Above – the cast. Cover – Adrian Tamburini. Photos – Cassandra Hannagan

What a sumptuous score this is! It is amazing how Charpentier uses the relatively limited harmonic palette of late 17th century French music, liberally laced with suspensions and appoggiaturas, to create a musical language which supports so many aspects of this disturbingly complex play.

And a complex play it is. Charpentier's libretto is by Thomas Corneille, who adapted his brother Pierre's play of the same name, and both derive from Euripedes via Ovid and Seneca. Its subject is the desperation of a foreign woman whose lover is planning to leave her for one of his own culture; a foreign woman who has fled her homeland in violent circumstances in order to follow the hero Jason with whom she has fallen in love. Médée, with her foreign ways and strange powers, is not welcome in her new country, whose ruler Creon exiles her (this act resonates strongly in Australia, where our xenophobic previous government exiled thousands of foreigners, many of whom had come here in violent circumstances, to Manus Island and Nauru). Realising that with the decree of exile Médée has lost her new homeland in addition to the one she left, and now has absolutely nothing more to lose, she enacts a terrible revenge, killing not only Creon and his daughter Creuse, the woman Jason wants to leave her for, but also the children she has had with Jason.

The entire team of Pinchgut Opera, cast, orchestra, chorus and production crew, have created a spell-binding performance of this troubling work. This is Pinchgut's 24th production, and with each one they have mined ever deeper into the lost traditions of the baroque era. Erin Helyard, who not only directs but researches these operas, imbues all the performers with his love and understanding for these forgotten masterpieces, to such effect that the players and singers emit a palpable joy in the co-creation of these magical worlds.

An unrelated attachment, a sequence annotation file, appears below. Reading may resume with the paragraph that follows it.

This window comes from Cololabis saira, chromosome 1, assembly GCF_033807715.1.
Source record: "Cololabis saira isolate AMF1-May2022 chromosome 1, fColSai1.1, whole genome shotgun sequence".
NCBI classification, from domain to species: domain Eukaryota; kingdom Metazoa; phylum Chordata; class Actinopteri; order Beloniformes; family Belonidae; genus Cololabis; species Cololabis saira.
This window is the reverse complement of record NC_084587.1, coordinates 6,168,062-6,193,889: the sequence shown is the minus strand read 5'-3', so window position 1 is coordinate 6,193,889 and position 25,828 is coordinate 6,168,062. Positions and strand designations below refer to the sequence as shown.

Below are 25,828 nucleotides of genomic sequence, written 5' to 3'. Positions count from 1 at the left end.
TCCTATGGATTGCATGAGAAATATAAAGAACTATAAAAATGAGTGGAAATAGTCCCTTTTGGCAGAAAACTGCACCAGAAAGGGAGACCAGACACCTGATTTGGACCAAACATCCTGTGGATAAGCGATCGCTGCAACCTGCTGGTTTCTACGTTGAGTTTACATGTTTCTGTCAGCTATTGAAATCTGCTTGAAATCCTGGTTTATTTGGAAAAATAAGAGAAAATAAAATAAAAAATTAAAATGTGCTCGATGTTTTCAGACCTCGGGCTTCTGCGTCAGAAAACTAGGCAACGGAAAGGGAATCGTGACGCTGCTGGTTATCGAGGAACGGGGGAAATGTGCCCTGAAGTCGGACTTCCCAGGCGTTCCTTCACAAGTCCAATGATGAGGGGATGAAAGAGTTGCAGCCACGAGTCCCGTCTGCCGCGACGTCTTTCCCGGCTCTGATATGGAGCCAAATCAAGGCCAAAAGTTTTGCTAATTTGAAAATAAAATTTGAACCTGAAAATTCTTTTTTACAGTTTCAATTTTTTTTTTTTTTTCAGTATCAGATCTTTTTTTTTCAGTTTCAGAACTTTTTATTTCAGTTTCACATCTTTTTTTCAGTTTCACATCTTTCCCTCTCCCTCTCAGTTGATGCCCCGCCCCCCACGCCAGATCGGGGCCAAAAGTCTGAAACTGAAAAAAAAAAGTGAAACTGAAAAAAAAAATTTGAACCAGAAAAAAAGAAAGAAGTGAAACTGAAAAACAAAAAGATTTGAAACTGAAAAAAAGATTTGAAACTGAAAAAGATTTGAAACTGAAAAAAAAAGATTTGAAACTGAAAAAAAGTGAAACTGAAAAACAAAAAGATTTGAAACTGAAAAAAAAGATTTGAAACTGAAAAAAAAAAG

Catherine Carby gives a towering performance in the title role. From her first aria "Qu'ille cherche", she harnesses her rich, true mezzo-soprano to the portrayal of a woman who knows her own strength and is never to be trifled with. This contrasts beautifully with the silvery liquidity of Cathy-Di Zhang's soprano, which gives the princess Creuse the character of a woman whose only power is that of seduction. King Creon, whose face dominates the set (bearing an unnerving resemblance to Peter Dutton) is sung by Adrian Tamburini, whose bass voice is simply glorious. Andrew Finden, looking like Ben Stokes dressed like one of Putin's generals, sings a convincing Oronte. And in fact, as usual with Pinchgut Opera, there is not a weak link in the cast, even the smaller roles, such as Anna Fraser's Cleone, being sung exquisitely. The four short duets stood out, just because they doubled the beauty of sound, and no matter who sings with whom the blend is perfect. The chorus, sung by Cantillation, visibly enjoyed being part of this event, and sang, as always, with clarity, precision, and dramatic awareness.

I must praise the work of Troy Honeysett as movement director. The way he cared for the arrangement and movement of the cast on stage showed a real understanding of the importance of the wordless aspects of theatre. Of the costume designs I was not so sure. While I was glad that Charles Davis had jettisoned the camellias which clothe Catherine Carby in the publicity photos, I found her costuming missed the opportunity to underline her foreignness, and her white hair just made her look like someone's grandmother.

The Orchestra of the Antipodes (interestingly named for an ensemble which performs exclusively works written in that antipodes of Australia, Europe) has been wrought by Helyard into a band at the very top of baroque orchestras. Every work they play is in a different temperament, not to speak of subtle but tangible differences in style of the music itself, and they play as if the tradition of this music is in their bones. I am going to single out the flautists Melissa Farrow and Mikaela Oberg who produced veritable jewels of sound, and the wonderful gamba playing of Laura Vaughan, but one could really list each player in this wonderful ensemble as contributing something special to this performance.

I never miss productions by Pinchgut Opera if I can help it, and I encourage all devotees of opera, who want to hear thrilling performance of works they've never heard before, to do the same.

Event details

Pinchgut Opera presents
Médée
by Marc-Anroine Charpentier

Director Erin Helyard

Venue: City Recital Hall, Sydney
Dates: 1 – 7 Dec 2022
Tickets: $59 – $223
Bookings: www.pinchgutopera.com.au

Most read Sydney reviews

More from this author